YOUNGSTOWN AIR RESERVE STATION, Ohio --
The voice echoes through the auditorium.
A four-person honor guard stands at center stage in Air Force blues.
The two outer members lower their rifles, and a third lowers the Air Force flag.
The U.S. flag remains high as the Cleveland Pops Orchestra begins to play the National Anthem.
It is the Fourth of July, and somewhere Staff Sgt. Michael Duniec is watching the Salute to the Troops event he has helped set up.
Duniec is a Reserve Citizen Airman. As a Reservist, he is an operations controller with the 910th Airlift Wing Command Post, and as a Civilian, he is the executive marketing assistant for the president of Cleveland Pops Orchestra.
In the Air Force Reserve, he is tasked with confirming aircraft landing and parking permission, operating the base’s alert systems and coordinating important information required to complete the 910th AW mission.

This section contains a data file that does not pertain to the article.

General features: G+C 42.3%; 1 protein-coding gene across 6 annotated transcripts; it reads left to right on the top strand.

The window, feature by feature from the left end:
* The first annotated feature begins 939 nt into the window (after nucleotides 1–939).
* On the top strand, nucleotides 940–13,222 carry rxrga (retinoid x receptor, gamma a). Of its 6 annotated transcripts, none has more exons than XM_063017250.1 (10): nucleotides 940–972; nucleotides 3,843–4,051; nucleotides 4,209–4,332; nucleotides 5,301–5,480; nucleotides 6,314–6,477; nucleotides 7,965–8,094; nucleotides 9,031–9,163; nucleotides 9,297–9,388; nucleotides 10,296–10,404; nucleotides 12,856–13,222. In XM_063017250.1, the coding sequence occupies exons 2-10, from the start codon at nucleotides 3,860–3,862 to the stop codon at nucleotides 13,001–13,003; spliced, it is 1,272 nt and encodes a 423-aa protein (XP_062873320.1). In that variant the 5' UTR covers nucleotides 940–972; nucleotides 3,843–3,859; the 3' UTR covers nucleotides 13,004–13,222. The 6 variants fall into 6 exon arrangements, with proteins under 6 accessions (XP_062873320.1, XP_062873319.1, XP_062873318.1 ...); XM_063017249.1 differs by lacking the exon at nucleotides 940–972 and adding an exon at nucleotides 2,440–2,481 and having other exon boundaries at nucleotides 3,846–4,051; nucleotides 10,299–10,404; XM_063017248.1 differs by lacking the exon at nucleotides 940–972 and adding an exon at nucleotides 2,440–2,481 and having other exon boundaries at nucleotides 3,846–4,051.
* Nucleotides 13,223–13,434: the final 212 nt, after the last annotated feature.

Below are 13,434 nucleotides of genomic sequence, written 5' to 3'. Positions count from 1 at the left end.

In the Cleveland Pops Orchestra, He’s tasked with marketing shows, leaving his door open to the public, enticing people to come see a show and assisting his president in any other matters needed for operating a show.
He works at Youngstown Air Reserve Station in a controlled area, but also works in a nonprofit orchestra open to the public.
Duniec takes pride in what he does, both for the Air Force and privately. The Pops Orchestra lets him impact and feel close to the community whereas the Reserve lets him impact and feel close to the nation. In both of his jobs he works closely with leadership where he learns the professionalism and mission scope skills he uses in his entrepreneurial enterprises.
Reserve duty allows service members to serve their country while exploring options outside the military such as higher education, family or civilian careers. Like Duniec, Many Reservists live two lives, one in uniform and one out of uniform, but the values learned in one often apply to the other. These dual paths make each Reservist unique, defining the term Reserve Citizen Airman.